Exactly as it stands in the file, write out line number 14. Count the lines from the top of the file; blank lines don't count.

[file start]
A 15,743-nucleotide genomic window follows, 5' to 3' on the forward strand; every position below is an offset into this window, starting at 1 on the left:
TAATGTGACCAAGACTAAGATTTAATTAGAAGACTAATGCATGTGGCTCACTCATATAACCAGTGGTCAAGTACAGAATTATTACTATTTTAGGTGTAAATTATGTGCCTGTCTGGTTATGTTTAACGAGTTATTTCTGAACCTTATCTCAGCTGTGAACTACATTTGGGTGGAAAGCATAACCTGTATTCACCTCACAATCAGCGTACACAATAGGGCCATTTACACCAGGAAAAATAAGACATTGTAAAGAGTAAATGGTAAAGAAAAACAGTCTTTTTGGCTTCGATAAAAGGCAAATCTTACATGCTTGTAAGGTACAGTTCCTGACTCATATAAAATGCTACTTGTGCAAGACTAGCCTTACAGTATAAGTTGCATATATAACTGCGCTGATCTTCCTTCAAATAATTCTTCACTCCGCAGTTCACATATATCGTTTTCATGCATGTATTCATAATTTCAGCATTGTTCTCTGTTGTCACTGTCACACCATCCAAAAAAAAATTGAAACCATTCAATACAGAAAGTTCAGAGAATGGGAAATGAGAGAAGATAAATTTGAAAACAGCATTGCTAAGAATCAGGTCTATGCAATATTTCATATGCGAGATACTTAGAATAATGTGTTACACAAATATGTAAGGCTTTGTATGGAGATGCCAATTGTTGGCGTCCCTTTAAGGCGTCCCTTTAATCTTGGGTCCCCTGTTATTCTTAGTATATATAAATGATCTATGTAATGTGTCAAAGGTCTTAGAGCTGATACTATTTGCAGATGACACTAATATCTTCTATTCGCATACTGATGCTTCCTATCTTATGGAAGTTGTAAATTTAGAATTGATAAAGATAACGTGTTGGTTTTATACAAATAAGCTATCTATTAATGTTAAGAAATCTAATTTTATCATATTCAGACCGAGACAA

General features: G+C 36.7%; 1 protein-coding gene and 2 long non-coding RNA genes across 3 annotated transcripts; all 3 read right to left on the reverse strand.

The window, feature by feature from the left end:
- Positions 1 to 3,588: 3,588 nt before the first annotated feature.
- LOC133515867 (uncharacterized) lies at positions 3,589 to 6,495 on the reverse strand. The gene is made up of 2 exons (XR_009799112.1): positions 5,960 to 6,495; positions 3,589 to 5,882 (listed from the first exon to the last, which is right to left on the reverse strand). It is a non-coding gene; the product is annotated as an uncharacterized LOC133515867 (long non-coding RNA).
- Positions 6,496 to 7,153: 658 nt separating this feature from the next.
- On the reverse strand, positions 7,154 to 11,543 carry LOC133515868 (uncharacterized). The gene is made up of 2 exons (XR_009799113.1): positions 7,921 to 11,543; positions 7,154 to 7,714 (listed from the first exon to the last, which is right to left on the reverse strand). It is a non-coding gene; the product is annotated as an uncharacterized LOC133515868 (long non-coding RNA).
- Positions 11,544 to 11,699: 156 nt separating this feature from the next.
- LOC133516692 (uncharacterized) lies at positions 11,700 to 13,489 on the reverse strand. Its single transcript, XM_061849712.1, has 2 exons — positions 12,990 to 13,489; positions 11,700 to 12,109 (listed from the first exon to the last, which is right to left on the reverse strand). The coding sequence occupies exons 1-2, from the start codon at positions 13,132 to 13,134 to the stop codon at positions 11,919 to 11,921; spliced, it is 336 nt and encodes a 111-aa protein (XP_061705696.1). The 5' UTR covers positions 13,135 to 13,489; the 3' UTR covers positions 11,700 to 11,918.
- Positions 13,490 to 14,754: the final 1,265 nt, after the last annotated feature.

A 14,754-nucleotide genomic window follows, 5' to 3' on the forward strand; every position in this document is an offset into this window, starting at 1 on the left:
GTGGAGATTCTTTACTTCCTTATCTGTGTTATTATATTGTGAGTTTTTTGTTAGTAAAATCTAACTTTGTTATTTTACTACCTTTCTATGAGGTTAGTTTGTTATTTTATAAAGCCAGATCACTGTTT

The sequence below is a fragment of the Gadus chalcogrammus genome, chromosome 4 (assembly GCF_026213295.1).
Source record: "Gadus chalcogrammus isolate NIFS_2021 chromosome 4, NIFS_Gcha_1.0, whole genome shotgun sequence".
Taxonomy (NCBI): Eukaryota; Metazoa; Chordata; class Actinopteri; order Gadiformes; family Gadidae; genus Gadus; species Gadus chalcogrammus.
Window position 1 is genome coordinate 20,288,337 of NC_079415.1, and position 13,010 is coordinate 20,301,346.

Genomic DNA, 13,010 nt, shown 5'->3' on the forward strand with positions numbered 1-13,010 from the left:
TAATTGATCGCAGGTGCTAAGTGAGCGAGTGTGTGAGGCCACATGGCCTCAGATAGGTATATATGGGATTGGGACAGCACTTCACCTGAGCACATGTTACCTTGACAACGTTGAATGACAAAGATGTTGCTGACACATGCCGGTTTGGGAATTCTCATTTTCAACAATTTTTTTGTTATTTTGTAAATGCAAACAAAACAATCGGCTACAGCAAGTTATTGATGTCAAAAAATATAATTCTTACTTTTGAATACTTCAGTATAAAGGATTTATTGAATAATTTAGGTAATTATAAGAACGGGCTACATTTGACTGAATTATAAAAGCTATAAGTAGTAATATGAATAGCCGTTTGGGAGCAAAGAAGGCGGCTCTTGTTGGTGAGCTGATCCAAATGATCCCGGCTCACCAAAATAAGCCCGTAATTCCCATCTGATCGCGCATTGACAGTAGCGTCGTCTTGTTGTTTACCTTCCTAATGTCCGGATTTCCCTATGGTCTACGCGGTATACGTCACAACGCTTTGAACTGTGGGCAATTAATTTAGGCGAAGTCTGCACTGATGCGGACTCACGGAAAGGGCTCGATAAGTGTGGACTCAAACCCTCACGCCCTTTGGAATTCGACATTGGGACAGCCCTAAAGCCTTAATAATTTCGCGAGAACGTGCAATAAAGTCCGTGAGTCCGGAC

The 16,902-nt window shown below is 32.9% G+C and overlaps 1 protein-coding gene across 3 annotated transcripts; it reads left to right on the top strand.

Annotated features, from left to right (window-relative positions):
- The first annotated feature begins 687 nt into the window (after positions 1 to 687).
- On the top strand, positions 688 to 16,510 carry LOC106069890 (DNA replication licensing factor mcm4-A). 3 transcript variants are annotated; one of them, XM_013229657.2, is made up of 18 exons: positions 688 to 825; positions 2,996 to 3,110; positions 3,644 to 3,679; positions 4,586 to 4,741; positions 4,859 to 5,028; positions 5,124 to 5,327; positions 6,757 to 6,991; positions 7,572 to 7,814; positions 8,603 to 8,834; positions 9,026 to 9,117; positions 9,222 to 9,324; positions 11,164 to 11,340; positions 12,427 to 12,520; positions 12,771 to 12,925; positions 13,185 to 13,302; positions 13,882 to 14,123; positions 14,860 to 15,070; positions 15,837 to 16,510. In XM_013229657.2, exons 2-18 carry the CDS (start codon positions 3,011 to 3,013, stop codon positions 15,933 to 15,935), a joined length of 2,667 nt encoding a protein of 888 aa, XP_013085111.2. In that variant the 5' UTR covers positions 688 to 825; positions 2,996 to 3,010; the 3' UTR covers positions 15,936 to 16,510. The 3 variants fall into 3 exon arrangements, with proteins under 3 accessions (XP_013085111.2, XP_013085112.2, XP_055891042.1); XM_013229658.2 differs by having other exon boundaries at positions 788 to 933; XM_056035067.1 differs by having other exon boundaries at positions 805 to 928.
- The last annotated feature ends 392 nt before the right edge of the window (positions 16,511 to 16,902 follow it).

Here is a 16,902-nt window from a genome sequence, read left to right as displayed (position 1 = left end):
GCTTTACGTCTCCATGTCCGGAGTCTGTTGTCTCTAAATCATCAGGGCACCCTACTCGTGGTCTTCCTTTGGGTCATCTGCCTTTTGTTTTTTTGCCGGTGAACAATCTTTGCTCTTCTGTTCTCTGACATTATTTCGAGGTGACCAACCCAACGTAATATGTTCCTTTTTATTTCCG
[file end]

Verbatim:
The sequence below is a fragment of the Gadus chalcogrammus genome, chromosome 4 (assembly GCF_026213295.1).